The correct syntax in /etc/rc.local for declaring a net address alias (assuming you are updating the eth0 interface) is:

ifconfig eth0 xx.xx.xx.xx netmask 255.255.255.255 alias route add -host xx.xx.xx.xx localhost arp -s eth0 yy.yy.yy.yy.yy.yy proxy

Where the xx.xx.xx.xx are the host address for the alias and the yy.yy.yy.yy.yy.yy is the interface MAC address (if appropriate).

2.2.12 : I'm having trouble with the networking code (specifically the PPP stuff to my ISP). How can I debug NetBSD's networking?

Bring the PPP connection up again. Retry whatever-it-is that's failing.

PPP includes a link-level checksum. Watch the packet counts in the netstat -I ppp? output over time. Check carefully to see whether the PPP driver is recording input errors (frames whose CRC failed.) Frames with bad checksums are counted in Ierr field. A non-zero count indicates _something_, possibly overruns, is in fact garbling your PPP traffic. If the packets are being discarded due to errors at the PPP level, they'll never even get as far as IP.

Also, use netstat (or an SNMP daemon and monitor, if you prefer) to watch the rate of change of bad packets at the IP and TCP level. I run "netstat -p ip" "netstat -p tcp". One has to manually compute the rate of change; netstat's -i option means something different to, say, vmstat's. (Adding periodic sampling and rate-of-change to netstat would be a Cool Project.)

At the IP level, the relevant statistics are

0 bad header checksums 0 with size smaller than minimum 0 with data size < data length 0 with header length < data size 0 with data length < header length 0 with bad options 0 with incorrect version number [...] 0 output packets dropped due to no bufs, etc.

At the TCP level, look for, e.g.,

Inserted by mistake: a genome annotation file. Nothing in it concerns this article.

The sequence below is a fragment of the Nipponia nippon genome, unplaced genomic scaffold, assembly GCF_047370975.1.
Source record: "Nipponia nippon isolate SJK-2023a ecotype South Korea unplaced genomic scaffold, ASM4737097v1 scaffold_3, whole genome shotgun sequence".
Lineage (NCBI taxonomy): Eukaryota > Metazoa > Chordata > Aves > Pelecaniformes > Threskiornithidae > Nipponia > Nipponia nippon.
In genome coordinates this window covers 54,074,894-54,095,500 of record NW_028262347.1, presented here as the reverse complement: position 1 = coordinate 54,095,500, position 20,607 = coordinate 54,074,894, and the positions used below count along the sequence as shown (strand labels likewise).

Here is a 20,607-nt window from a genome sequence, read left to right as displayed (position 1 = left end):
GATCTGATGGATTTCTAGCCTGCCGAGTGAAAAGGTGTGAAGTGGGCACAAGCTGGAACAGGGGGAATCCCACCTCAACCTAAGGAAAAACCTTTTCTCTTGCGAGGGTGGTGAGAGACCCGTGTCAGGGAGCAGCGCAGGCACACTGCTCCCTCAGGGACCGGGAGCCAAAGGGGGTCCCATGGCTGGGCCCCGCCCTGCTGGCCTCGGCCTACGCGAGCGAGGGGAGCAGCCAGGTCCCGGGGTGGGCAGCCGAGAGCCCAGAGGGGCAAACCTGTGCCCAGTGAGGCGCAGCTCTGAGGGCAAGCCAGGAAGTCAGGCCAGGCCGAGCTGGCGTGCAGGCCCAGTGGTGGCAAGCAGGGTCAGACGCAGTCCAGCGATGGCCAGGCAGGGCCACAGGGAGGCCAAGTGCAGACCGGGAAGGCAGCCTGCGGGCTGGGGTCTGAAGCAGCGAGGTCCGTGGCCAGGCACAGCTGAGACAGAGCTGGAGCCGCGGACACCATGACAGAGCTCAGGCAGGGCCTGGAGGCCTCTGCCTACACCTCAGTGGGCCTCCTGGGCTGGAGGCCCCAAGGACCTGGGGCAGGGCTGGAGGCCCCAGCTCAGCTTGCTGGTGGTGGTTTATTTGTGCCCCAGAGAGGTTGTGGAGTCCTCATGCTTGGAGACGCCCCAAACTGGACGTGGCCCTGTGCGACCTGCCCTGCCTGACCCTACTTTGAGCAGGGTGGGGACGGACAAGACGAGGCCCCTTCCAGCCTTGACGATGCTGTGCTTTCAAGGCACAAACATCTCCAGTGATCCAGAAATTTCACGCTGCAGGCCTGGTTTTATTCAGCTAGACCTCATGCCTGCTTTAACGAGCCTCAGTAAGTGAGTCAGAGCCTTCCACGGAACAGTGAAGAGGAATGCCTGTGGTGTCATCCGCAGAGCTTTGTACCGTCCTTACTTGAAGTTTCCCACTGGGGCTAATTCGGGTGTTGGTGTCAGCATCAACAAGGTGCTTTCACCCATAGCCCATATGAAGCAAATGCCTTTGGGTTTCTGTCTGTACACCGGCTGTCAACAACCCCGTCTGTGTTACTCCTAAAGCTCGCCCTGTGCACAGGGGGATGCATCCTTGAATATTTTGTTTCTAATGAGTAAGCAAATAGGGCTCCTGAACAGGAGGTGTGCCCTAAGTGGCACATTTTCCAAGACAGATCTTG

0 discarded for bad checksums 0 discarded for bad header offset fields 0 discarded because packet too short

Any of these being non-zero would support the hypothesis of a bug in the PPP implementation. Unlikely, but one never knows.

It could be that a TCP ack got munged or dropped by your PPP link; or possibly somewhere else in the Internet. That's not abnormal on busy links.

What OS is your FTP peer running? Is it a pre-2.0.0 Linux or an older version of a commercial Unix? If so, have you tried turning off rfc1323 on your NetBSD machine??

2.2.13 : I want to hard wire my SCSI devices to a particular device number. Is that possible?

You can do the numbering any way you please. Say I had two controllers. You could number them as:

sd10 at scsibus0 target 0 lun ? sd11 at scsibus0 target 1 lun ? [...] sd20 at scsibus1 target 0 lun ? sd21 at scsibus1 target 1 lun ? [...]

Of course, you will need to add devices to the /dev/ directory for each of them, pointing to their correct major and minor numbers.

You can also hardwire the 'scsibus' numbers, by doing something like the following (assuming "whatever" is the SCSI host adapter driver's name 8-):

whatever0 at whateverbus? [whateverbus config info] scsibus0 at whatever0

then

sd0 at scsibus0 target 0 lun 0

etc.

That syntax won't work on ports which use 'old config,' but I believe an appropriate description of how to do it on them has already been posted.

The most common configuration for locked down drive numbers is actually:

sd0 at scsibus0 target 0 lun 0 sd1 at scsibus0 target 1 lun 0 sd* at scsibus? target ? lun ? # SCSI disk drives

You can do the same thing with your tapes, CDs, and other SCSI devices as well.

st0 at scsibus0 target 6 lun 0 st* at scsibus? target ? lun ? # SCSI tape drives cd0 at scsibus? target 5 lun 0 cd* at scsibus? target ? lun ? # SCSI CD-ROM drives etc.

2.3 : Common installation problems.

There are many common installation problems. This section covers the most basic and common of these problems. In addition to this section, you should also read through the other sections of the FAQ, since many of the less common questions are answered in other places in the doc.